Online Program

Availability, Preferences and use of Flavored Cigars among Urban Youth

Wednesday, November 4, 2015 : 10:50 a.m. - 11:10 a.m.

Jean Schensul, PhD, Institute for Community Research, Hartford, CT
Elicia Flemming, B.A., Institute for Community Research, Hartford, CT

Rates of flavored cigar use have increased over the past twenty years especially among Hispanic, LgTBQ and African American youth.  Data collected from young adults during 1999 – 2009 in the Hartford CT area showed youth smoked cigarettes, regular cigars and blunts but not flavored tobaccos. 


In 2014 we documented types and brands of flavored cigars and cigar products sold in 89 outlets in the Hartford area, and conducted indepth interviews with 22 young cigar smoking Hartford males and females aged 18 – 30, 15 male and 7 female, about their cigar use, preferences and appeals. Youth free-associated words with cigars and used photographs to identify cigar products they used and preferred. Interviews were downloaded, summarized, and coded. Word associations were grouped and counted. Preferences were ranked and reasons clustered. 


Twenty eight cigar products were observed. Prices ranged from several for $1.00 to $2.50.  Products include flavored cigarillos sold singly, in pouches or boxes (13); mid-sized flavored cigars (2), larger cigars (blunts/philly’s (3), wraps (3) and e-cigars (1). Flavors included grape (4), berries and other fruits (7), wine (2), vanilla (2) and others with names signifying masculinity (4). 4 were unflavored. In the association exercise, taste and smell, and other tobaccos were mentioned most (7 each); other associations were alcohol (6), anxiety relief (6), and power/money/masculinity (5), cost, family and friends and pleasure (4 each), and marijuana (3). Appeals included, price, smell and taste, masculine image, size, packaging (shiny; singles; pouches for freshness; seductiveness). Other factors governing choice were friability, burn speed, gender and whether rappers mentioned the cigar brand.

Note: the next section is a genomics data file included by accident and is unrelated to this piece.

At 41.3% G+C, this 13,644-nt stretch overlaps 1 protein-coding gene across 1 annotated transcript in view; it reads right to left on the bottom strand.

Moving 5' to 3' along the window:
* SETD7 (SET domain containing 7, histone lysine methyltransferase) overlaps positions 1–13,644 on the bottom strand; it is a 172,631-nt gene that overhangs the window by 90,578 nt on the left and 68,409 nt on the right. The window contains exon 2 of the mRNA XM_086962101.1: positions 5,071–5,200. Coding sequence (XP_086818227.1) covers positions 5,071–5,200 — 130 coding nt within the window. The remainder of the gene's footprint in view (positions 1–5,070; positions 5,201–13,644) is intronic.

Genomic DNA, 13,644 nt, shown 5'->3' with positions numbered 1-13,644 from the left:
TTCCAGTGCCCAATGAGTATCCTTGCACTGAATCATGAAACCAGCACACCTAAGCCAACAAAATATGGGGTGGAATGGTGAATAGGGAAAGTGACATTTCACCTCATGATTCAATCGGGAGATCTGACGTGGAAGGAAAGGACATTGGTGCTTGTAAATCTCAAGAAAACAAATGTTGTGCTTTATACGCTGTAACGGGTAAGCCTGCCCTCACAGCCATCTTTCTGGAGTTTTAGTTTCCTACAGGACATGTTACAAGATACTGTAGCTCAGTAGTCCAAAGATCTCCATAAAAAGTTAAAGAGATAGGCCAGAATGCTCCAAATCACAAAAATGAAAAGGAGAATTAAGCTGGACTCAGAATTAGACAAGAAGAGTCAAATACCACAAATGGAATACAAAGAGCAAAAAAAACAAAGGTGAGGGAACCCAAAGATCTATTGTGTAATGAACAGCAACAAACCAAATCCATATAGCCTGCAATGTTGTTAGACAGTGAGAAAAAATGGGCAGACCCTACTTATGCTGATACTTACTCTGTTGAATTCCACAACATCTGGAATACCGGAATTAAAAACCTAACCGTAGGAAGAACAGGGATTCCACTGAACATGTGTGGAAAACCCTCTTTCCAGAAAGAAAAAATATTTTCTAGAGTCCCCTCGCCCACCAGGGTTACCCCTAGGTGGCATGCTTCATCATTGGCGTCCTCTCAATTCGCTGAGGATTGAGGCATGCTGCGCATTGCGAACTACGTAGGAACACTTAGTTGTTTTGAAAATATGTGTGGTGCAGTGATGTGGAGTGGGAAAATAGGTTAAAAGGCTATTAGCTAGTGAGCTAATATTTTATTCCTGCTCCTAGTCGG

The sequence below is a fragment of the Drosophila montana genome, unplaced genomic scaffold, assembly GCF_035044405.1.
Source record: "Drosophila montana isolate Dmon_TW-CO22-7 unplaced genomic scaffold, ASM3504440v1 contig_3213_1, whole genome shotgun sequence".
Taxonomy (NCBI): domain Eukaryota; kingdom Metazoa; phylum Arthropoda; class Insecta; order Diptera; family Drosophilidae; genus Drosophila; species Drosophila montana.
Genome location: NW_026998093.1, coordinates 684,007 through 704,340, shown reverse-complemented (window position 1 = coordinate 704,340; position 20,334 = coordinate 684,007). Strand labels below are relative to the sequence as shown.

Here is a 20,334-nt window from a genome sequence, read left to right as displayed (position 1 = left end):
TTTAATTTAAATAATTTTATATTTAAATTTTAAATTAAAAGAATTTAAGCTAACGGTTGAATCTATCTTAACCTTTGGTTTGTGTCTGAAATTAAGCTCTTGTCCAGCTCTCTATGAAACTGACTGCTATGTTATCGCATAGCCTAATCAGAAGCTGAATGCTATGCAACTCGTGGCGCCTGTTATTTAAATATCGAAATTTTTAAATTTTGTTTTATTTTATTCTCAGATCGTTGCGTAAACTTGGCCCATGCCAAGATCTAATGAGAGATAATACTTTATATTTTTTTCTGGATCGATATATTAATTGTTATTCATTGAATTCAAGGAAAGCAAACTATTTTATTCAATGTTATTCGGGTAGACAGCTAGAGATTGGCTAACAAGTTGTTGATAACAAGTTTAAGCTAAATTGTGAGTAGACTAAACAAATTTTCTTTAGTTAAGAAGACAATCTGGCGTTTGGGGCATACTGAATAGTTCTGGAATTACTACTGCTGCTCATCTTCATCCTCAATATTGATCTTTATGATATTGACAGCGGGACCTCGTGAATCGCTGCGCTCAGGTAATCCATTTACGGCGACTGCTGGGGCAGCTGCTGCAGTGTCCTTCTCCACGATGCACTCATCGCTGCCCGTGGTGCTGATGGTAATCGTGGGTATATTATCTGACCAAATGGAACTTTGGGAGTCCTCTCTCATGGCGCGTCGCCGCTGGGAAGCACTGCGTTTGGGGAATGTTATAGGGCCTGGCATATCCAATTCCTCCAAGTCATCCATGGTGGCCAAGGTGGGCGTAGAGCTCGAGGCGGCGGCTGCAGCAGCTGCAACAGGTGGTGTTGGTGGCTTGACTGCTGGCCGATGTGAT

Flavored cigars are readily available and promoted to urban youth. Increasing taxes, prohibiting flavorings in tobacco products and controlling marketing through music should reduce the prevalence of flavored cigar smoking in new populations of U.S. young urban adults.

Learning Areas:

Public health or related organizational policy, standards, or other guidelines
Public health or related research
Social and behavioral sciences
Systems thinking models (conceptual and theoretical models), applications related to public health

Learning Objectives:
Describe factors contributing to flavored cigar use among young urban adults Extend methodology to conduct mixed methods research on flavored cigar use Identify potential approaches for controlling flavored tobacco production, marketing and use

Keyword(s): Tobacco Use, Tobacco Control

Presenting author's disclosure statement:

Qualified on the content I am responsible for because: I have been doing NIH funded research on substance abuse among urban youth and young adults for the past two decades. For the past five years I have been funded to do studies of smokeless tobaco use among women in India. I want to apply methodology used in India to the problem of flavored cigar and other tobacco use among urban area youth, for purposes of contributing to tobacco control efforts in U.S.
Any relevant financial relationships? No

I agree to comply with the American Public Health Association Conflict of Interest and Commercial Support Guidelines, and to disclose to the participants any off-label or experimental uses of a commercial product or service discussed in my presentation.